Tuesday, 17 April 2007

Press room blues

When Quebecor's new printing plant in Islington opens this fall, it will affect more than 300 non-union press room, mail room and distribution jobs at the Toronto Sun and London Free Press.

One source says about 120 full time Sun employees will be officially terminated on June 29, but kept on as short term contract workers until the new printing plant opens.

About 200 jobs at the London Free Press will also be lost.

The new plant will print the Toronto Sun, London Free Press and non-newspaper products, including telephone books.

The 300-plus Toronto and London employees can apply for jobs at the new plant, but they will not receive preferential treatment.

"They will have to bid for jobs at Islington along with everyone else," Brad Honywill, president of the CEP's Southern Ontario Newsmedia Guild, told TSF.

"While they have experience on their side, the new presses are much more automated than the ones at the Sun and Quebecor may well use this as an opportunity to get a much younger, and cheaper, workforce," says Brad.

"We anticipate many late papers in London next winter when the snow blows across Hwy 401, slowing traffic to a snail's pace."

Another source said earlier evening deadlines for the Sun and Free Press might be called for to accommodate the printing of non-newspaper products.

The source said if earlier deadlines are imposed, it would eliminate a lot of final scores for evening sports events, definitely not a selling point with sports fans.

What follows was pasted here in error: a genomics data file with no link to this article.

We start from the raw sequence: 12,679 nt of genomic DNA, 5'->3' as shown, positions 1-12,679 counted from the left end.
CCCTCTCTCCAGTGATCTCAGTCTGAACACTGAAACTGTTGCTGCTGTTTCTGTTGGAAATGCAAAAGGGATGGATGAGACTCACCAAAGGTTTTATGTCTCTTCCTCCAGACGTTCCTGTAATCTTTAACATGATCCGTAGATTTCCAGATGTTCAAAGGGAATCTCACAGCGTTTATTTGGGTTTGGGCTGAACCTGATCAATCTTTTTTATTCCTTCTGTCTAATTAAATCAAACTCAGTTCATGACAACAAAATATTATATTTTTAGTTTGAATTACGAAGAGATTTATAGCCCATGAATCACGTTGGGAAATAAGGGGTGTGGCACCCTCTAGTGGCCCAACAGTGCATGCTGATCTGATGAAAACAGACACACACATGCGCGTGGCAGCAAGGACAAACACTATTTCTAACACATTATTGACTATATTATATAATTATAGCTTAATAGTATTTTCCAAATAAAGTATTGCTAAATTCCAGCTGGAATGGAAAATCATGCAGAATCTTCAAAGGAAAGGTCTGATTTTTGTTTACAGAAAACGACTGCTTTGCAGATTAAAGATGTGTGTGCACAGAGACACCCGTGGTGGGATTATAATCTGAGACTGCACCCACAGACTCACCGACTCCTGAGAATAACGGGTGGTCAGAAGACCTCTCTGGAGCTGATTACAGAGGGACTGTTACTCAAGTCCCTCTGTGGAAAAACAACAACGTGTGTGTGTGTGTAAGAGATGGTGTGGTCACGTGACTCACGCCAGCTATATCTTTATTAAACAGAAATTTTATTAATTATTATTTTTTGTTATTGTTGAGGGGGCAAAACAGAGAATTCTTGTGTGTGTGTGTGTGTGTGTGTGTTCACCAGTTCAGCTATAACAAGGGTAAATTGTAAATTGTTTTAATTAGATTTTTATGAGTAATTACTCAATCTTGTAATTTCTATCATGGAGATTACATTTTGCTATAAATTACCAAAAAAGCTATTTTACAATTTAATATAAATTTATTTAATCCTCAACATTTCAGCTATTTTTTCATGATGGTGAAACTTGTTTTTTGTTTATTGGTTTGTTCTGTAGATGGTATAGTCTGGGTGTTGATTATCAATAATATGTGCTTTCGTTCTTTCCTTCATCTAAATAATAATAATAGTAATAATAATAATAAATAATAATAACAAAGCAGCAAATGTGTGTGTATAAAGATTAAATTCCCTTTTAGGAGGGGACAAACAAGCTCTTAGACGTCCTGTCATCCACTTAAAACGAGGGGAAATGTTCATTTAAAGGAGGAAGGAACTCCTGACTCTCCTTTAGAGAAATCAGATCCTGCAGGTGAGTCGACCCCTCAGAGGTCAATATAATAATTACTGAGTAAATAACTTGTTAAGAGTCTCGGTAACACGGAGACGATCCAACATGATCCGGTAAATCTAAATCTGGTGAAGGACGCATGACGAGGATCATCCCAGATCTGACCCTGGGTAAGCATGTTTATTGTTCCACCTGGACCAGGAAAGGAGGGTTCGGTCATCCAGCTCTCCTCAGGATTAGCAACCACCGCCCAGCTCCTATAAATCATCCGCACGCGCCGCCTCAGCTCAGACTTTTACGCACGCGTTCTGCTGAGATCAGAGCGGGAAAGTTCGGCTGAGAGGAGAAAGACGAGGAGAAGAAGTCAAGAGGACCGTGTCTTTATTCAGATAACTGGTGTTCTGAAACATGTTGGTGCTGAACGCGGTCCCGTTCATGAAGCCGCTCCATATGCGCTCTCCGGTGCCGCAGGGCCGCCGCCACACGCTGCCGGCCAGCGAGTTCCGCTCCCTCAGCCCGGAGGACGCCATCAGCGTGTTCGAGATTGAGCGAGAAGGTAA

Meanwhile, the CEP media union has asked the Ontario Labour Relations Board to recognize its jurisdiction over the new Quebecor plant, said Brad.

Silencing the presses will be another blow to the once thriving newspaper building and a step closer to the sale of 333 King Street East.

A brief flashback:

In the summer of 1975, Toronto Sun employees gleefully moved from two floors of a former factory into their new home, a building with six floors and its own presses.

Sun management invited readers to take a tour of the new spiffy new digs and several thousand men, women and children lined up throughout the day for guided tours.

For employees of the four-year-old tabloid, the Sun's new head office at 333 King Street East was the sweet smell of success.

And there was nothing more exhilarating than standing in the press room at about 11:30 p.m. watching the huge Webb presses roll for the first time.

The final press run, more than 35 years later, will not be celebrated.

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